We’ve been doing Reader Reviews for a while now on Kotaku, but this may be a unique entry. Alastair Christie, having mad Japanese reading skills, decided to import a Japanese copy of the upcoming Okamiden, sequel to cult classic Okami on PS2, and was kind enough to write up a reader review on it.
Okami was probably one of the last truly great games on the PS2, and one of the greatest Action RPGs ever made, so we’re pretty hyped about it. Thanks Alastair for this early look at the game.
While heavily Zelda inspired, Okami topped most Zelda titles by adding in Japanese art, music, monsters and mythology and the Celestial Brush, a device that allowed the world to be manipulated in a variety of ways. The sequel, Okamiden, is set several months later. The children (best to just go with it) of the original’s heroes, must finish the job of saving Nippon by restoring the cursed world one dungeon, happy point, brush technique, quest and town at a time.
Celestial Pen: Where brushwork was previously divisive, it is now accurate and immersive on the touch screen, aided by a redraw ability that perfectly compensates for the lack of a cursor. DS is in many ways the best released platform for Okamiden. A heavy use of sprites and a focus on gorgeous colour over high polygon counts yields the best console to DS graphics engine, mostly hiding the graphical weaknesses.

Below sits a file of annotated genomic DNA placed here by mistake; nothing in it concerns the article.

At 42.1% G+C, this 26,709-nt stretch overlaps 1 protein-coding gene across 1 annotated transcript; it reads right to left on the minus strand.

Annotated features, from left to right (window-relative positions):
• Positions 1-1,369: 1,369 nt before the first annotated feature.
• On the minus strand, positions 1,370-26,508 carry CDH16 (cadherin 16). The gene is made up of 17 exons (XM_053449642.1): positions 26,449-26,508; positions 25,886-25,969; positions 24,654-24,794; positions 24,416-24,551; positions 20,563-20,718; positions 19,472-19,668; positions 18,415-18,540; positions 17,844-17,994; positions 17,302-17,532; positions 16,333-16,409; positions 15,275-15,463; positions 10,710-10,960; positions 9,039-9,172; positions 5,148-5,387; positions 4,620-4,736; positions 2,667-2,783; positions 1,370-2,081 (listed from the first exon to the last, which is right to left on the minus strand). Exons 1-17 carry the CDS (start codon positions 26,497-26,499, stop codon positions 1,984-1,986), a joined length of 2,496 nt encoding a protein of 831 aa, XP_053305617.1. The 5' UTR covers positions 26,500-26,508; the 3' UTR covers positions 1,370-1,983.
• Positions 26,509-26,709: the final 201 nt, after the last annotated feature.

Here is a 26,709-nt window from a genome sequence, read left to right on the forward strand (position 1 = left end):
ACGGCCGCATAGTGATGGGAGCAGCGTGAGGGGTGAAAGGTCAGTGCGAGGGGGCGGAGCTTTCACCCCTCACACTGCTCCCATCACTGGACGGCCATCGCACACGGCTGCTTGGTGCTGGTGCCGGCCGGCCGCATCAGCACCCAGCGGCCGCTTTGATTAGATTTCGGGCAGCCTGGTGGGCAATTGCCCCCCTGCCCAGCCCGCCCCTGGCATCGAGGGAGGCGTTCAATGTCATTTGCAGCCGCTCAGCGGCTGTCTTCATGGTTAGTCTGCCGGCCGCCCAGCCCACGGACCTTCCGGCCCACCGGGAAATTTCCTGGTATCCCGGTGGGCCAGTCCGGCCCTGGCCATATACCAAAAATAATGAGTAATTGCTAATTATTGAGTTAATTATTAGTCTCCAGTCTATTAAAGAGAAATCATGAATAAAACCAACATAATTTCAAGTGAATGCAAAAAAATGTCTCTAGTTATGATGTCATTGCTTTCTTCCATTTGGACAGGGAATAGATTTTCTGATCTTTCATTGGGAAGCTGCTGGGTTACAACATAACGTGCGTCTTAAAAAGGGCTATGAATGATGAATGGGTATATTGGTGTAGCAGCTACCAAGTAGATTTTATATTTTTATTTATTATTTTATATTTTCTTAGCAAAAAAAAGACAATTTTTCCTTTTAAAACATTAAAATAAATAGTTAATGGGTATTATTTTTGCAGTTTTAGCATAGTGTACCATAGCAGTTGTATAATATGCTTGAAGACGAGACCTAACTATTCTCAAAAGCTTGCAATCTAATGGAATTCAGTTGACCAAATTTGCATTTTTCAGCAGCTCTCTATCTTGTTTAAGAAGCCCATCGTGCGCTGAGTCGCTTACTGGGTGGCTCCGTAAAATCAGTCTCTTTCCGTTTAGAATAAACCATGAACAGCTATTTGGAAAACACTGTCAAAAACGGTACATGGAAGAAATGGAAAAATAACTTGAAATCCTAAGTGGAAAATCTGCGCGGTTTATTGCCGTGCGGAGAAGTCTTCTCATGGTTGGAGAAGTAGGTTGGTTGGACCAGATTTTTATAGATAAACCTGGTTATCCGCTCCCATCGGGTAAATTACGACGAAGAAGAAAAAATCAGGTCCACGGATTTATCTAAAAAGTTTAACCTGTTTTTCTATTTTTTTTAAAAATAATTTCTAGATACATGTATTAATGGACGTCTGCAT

Partners: Chibi’s youth sees him partnered up with various children who add humour, act as spokesperson and stream different elements from their bodies. When required, the partner can be separately controlled for switch puzzles and crossing untraversable areas, freshening boss battles and dungeon crawling.
Kawaii: The greatest artistic achievement of Capcom is arguably making the partners charming and adorable, despite being mouthless, speaking gibberish and consisting of seemingly only a few small polygons surrounded by thick black lines.
Music: When my poor Japanese reading ability started to alienate me from the story, the music was essential in helping establish the emotional tone in the many cut scenes. Outside of cut scenes, the abundance of Japanese instruments once again perfectly fitted the Japanese aesthetic.
DS: DS was the perfect platform when Okami was first announced six years ago. Now, the ideal platform would be 3DS with its graphical boost and analog nub, especially when Okamiden’s western release will most likely be overshadowed by the 3DS launch.
It’s Okami, on DS: Capcom were restricted by using the same game world. Still, they could have set it another 100 years later when the world had changed. Or not load up the first five hours with similar objectives but different means of achievement. The remainder of the game mostly opened up with new areas, partners and brush techniques, but the similarities in the two titles, in what you did more than the setting and gameplay, reduces the wow factor.
The sequel to a beloved game set in the same game world made by a different studio was doomed to disappoint to a degree. Okamiden is easily one of the best DS action titles and one of the better overall, where my main gripes result from impossible expectations and too much familiarity over a meaty 25 hour quest.